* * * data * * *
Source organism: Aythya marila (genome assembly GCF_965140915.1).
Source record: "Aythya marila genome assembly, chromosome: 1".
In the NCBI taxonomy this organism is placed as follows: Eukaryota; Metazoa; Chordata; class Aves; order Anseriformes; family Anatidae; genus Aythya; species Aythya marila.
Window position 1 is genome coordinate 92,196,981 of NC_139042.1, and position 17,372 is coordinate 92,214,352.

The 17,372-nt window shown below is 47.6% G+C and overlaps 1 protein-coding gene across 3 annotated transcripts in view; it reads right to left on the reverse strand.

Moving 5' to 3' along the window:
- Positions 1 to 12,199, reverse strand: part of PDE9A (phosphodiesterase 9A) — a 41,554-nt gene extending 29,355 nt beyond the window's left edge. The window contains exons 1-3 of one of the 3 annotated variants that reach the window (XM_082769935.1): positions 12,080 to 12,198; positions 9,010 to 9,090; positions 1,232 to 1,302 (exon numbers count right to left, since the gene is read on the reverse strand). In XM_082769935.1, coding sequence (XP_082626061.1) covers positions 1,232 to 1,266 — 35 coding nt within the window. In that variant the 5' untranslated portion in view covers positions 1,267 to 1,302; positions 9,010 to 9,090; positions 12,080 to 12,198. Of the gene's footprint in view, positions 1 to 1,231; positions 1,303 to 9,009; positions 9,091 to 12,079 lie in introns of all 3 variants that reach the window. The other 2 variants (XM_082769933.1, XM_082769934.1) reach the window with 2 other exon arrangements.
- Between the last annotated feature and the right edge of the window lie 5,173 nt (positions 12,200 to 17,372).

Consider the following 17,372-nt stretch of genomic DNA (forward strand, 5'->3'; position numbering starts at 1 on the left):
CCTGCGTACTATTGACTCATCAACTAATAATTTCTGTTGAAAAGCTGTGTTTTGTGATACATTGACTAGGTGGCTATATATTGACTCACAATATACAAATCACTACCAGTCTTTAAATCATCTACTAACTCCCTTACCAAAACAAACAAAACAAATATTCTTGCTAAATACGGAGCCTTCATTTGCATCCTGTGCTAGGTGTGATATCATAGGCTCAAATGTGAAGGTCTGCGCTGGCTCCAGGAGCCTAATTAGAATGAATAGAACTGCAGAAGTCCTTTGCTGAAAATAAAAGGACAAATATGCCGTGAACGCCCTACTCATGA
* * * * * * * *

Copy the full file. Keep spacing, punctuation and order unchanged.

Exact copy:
Source organism: Aythya marila (genome assembly GCF_965140915.1).
Source record: "Aythya marila genome assembly, chromosome: 1".
In the NCBI taxonomy this organism is placed as follows: Eukaryota; Metazoa; Chordata; class Aves; order Anseriformes; family Anatidae; genus Aythya; species Aythya marila.
Window position 1 is genome coordinate 92,196,981 of NC_139042.1, and position 17,372 is coordinate 92,214,352.

The 17,372-nt window shown below is 47.6% G+C and overlaps 1 protein-coding gene across 3 annotated transcripts in view; it reads right to left on the reverse strand.

Moving 5' to 3' along the window:
- Positions 1 to 12,199, reverse strand: part of PDE9A (phosphodiesterase 9A) — a 41,554-nt gene extending 29,355 nt beyond the window's left edge. The window contains exons 1-3 of one of the 3 annotated variants that reach the window (XM_082769935.1): positions 12,080 to 12,198; positions 9,010 to 9,090; positions 1,232 to 1,302 (exon numbers count right to left, since the gene is read on the reverse strand). In XM_082769935.1, coding sequence (XP_082626061.1) covers positions 1,232 to 1,266 — 35 coding nt within the window. In that variant the 5' untranslated portion in view covers positions 1,267 to 1,302; positions 9,010 to 9,090; positions 12,080 to 12,198. Of the gene's footprint in view, positions 1 to 1,231; positions 1,303 to 9,009; positions 9,091 to 12,079 lie in introns of all 3 variants that reach the window. The other 2 variants (XM_082769933.1, XM_082769934.1) reach the window with 2 other exon arrangements.
- Between the last annotated feature and the right edge of the window lie 5,173 nt (positions 12,200 to 17,372).

Consider the following 17,372-nt stretch of genomic DNA (forward strand, 5'->3'; position numbering starts at 1 on the left):
CCTGCGTACTATTGACTCATCAACTAATAATTTCTGTTGAAAAGCTGTGTTTTGTGATACATTGACTAGGTGGCTATATATTGACTCACAATATACAAATCACTACCAGTCTTTAAATCATCTACTAACTCCCTTACCAAAACAAACAAAACAAATATTCTTGCTAAATACGGAGCCTTCATTTGCATCCTGTGCTAGGTGTGATATCATAGGCTCAAATGTGAAGGTCTGCGCTGGCTCCAGGAGCCTAATTAGAATGAATAGAACTGCAGAAGTCCTTTGCTGAAAATAAAAGGACAAATATGCCGTGAACGCCCTACTCATGA